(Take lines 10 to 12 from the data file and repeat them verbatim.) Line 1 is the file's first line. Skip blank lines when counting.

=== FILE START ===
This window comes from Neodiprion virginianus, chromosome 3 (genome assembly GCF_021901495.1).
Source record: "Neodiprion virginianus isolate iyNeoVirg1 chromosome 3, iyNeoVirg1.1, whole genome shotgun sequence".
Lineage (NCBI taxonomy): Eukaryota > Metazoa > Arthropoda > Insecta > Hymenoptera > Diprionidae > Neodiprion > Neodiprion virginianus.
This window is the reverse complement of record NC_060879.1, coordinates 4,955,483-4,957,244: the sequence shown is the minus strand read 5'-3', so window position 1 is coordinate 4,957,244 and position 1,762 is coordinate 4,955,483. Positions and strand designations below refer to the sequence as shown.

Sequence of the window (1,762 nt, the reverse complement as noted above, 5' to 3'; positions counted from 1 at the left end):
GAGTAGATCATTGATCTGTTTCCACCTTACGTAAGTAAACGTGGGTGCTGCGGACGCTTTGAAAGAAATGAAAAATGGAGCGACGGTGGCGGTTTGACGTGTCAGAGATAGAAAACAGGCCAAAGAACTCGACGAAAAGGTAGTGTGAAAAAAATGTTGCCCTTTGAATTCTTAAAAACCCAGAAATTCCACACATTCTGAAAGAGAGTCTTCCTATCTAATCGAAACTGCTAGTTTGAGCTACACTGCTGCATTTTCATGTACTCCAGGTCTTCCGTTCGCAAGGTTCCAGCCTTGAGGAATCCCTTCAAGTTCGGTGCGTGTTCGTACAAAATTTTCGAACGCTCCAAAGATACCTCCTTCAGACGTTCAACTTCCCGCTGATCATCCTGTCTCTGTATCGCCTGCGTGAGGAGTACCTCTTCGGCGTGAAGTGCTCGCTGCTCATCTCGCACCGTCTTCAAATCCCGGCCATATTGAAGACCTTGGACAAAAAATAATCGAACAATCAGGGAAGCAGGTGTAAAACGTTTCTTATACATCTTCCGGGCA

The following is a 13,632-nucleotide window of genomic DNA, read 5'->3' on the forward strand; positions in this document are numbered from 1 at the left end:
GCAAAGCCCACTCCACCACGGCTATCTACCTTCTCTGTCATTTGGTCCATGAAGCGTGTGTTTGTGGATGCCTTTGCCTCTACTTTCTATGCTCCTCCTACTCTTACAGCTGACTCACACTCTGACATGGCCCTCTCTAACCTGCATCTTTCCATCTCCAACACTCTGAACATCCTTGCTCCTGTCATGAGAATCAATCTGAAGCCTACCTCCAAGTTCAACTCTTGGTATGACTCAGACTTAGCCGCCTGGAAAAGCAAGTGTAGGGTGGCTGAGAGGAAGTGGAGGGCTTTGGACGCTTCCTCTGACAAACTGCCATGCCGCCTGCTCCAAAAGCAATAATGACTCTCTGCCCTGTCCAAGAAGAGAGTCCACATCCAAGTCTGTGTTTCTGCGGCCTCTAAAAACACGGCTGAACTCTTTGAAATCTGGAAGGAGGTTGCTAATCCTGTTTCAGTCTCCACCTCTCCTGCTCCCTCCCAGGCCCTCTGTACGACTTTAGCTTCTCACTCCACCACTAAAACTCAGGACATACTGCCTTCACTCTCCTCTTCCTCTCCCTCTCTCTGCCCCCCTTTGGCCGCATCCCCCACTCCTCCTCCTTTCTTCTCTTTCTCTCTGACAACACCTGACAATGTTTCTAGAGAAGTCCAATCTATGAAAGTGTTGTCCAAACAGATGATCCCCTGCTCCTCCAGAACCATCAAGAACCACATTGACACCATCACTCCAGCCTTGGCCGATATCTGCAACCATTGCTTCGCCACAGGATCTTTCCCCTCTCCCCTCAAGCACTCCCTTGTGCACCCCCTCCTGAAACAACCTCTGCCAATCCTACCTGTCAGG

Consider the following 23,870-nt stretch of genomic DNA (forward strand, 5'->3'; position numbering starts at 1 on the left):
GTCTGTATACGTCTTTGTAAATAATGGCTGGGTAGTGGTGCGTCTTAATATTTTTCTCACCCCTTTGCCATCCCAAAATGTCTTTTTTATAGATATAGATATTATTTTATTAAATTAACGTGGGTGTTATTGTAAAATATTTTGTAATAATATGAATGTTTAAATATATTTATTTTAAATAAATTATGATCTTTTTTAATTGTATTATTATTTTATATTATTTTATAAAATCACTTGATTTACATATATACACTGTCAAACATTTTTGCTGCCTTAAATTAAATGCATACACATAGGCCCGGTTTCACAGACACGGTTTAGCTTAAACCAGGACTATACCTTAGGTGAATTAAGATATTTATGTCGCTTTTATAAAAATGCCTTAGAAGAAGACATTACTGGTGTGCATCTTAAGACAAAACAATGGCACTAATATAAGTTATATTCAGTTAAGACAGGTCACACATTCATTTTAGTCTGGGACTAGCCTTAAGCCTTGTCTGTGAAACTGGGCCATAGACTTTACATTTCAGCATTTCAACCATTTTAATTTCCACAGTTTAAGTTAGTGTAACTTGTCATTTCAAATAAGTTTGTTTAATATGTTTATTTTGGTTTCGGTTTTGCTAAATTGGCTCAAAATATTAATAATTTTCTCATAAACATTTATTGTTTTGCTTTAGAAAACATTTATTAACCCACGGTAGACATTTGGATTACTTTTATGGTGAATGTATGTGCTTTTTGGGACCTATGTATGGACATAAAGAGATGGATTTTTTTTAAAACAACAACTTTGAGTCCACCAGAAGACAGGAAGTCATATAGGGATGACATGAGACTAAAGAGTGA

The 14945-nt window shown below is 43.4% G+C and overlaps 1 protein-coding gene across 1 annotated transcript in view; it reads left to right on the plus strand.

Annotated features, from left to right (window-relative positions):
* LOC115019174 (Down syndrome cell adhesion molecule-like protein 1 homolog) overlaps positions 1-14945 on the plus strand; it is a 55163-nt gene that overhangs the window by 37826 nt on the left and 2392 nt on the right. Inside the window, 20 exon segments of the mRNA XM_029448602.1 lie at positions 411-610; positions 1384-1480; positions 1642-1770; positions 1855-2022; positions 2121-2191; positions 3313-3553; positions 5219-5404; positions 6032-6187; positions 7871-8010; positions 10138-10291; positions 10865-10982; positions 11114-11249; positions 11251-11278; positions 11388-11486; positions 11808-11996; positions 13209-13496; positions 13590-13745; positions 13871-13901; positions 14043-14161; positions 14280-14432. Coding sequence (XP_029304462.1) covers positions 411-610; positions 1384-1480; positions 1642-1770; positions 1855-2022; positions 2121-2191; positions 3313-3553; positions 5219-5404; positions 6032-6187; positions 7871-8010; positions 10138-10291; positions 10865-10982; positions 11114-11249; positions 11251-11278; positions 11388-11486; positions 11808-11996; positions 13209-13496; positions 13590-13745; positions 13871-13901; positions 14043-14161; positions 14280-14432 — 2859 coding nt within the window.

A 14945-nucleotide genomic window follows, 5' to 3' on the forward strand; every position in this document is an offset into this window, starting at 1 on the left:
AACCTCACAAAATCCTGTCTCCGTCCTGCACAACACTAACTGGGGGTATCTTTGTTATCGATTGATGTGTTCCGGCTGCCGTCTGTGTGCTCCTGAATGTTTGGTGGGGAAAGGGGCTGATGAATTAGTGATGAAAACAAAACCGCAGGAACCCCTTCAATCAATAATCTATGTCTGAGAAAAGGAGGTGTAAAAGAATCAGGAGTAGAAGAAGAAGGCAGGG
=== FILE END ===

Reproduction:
GTCTGTATACGTCTTTGTAAATAATGGCTGGGTAGTGGTGCGTCTTAATATTTTTCTCACCCCTTTGCCATCCCAAAATGTCTTTTTTATAGATATAGATATTATTTTATTAAATTAACGTGGGTGTTATTGTAAAATATTTTGTAATAATATGAATGTTTAAATATATTTATTTTAAATAAATTATGATCTTTTTTAATTGTATTATTATTTTATATTATTTTATAAAATCACTTGATTTACATATATACACTGTCAAACATTTTTGCTGCCTTAAATTAAATGCATACACATAGGCCCGGTTTCACAGACACGGTTTAGCTTAAACCAGGACTATACCTTAGGTGAATTAAGATATTTATGTCGCTTTTATAAAAATGCCTTAGAAGAAGACATTACTGGTGTGCATCTTAAGACAAAACAATGGCACTAATATAAGTTATATTCAGTTAAGACAGGTCACACATTCATTTTAGTCTGGGACTAGCCTTAAGCCTTGTCTGTGAAACTGGGCCATAGACTTTACATTTCAGCATTTCAACCATTTTAATTTCCACAGTTTAAGTTAGTGTAACTTGTCATTTCAAATAAGTTTGTTTAATATGTTTATTTTGGTTTCGGTTTTGCTAAATTGGCTCAAAATATTAATAATTTTCTCATAAACATTTATTGTTTTGCTTTAGAAAACATTTATTAACCCACGGTAGACATTTGGATTACTTTTATGGTGAATGTATGTGCTTTTTGGGACCTATGTATGGACATAAAGAGATGGATTTTTTTTAAAACAACAACTTTGAGTCCACCAGAAGACAGGAAGTCATATAGGGATGACATGAGACTAAAGAGTGA

The 14945-nt window shown below is 43.4% G+C and overlaps 1 protein-coding gene across 1 annotated transcript in view; it reads left to right on the plus strand.

Annotated features, from left to right (window-relative positions):